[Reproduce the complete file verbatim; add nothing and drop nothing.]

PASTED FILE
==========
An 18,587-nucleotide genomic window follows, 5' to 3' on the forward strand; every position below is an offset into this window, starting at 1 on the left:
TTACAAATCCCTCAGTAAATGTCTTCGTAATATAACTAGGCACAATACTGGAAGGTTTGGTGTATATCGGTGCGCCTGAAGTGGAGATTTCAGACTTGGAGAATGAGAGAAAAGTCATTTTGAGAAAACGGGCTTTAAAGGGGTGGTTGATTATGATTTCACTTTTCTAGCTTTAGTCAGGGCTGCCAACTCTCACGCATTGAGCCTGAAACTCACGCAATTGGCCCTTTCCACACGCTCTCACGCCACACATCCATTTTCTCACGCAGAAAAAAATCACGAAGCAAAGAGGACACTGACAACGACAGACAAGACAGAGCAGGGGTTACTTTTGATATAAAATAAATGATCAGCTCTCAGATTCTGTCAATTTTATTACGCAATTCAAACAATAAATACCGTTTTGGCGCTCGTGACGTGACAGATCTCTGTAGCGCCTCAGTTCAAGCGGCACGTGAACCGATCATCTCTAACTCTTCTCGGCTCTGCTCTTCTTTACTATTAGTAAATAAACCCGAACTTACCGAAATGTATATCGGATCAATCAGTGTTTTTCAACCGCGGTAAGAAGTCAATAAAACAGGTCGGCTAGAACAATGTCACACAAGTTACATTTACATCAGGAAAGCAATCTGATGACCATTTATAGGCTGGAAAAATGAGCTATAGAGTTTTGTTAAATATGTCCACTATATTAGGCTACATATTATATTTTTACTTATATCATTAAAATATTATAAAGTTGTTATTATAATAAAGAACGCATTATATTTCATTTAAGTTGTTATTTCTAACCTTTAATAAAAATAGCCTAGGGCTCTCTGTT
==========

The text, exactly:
An 18,587-nucleotide genomic window follows, 5' to 3' on the forward strand; every position below is an offset into this window, starting at 1 on the left:
TTACAAATCCCTCAGTAAATGTCTTCGTAATATAACTAGGCACAATACTGGAAGGTTTGGTGTATATCGGTGCGCCTGAAGTGGAGATTTCAGACTTGGAGAATGAGAGAAAAGTCATTTTGAGAAAACGGGCTTTAAAGGGGTGGTTGATTATGATTTCACTTTTCTAGCTTTAGTCAGGGCTGCCAACTCTCACGCATTGAGCCTGAAACTCACGCAATTGGCCCTTTCCACACGCTCTCACGCCACACATCCATTTTCTCACGCAGAAAAAAATCACGAAGCAAAGAGGACACTGACAACGACAGACAAGACAGAGCAGGGGTTACTTTTGATATAAAATAAATGATCAGCTCTCAGATTCTGTCAATTTTATTACGCAATTCAAACAATAAATACCGTTTTGGCGCTCGTGACGTGACAGATCTCTGTAGCGCCTCAGTTCAAGCGGCACGTGAACCGATCATCTCTAACTCTTCTCGGCTCTGCTCTTCTTTACTATTAGTAAATAAACCCGAACTTACCGAAATGTATATCGGATCAATCAGTGTTTTTCAACCGCGGTAAGAAGTCAATAAAACAGGTCGGCTAGAACAATGTCACACAAGTTACATTTACATCAGGAAAGCAATCTGATGACCATTTATAGGCTGGAAAAATGAGCTATAGAGTTTTGTTAAATATGTCCACTATATTAGGCTACATATTATATTTTTACTTATATCATTAAAATATTATAAAGTTGTTATTATAATAAAGAACGCATTATATTTCATTTAAGTTGTTATTTCTAACCTTTAATAAAAATAGCCTAGGGCTCTCTGTT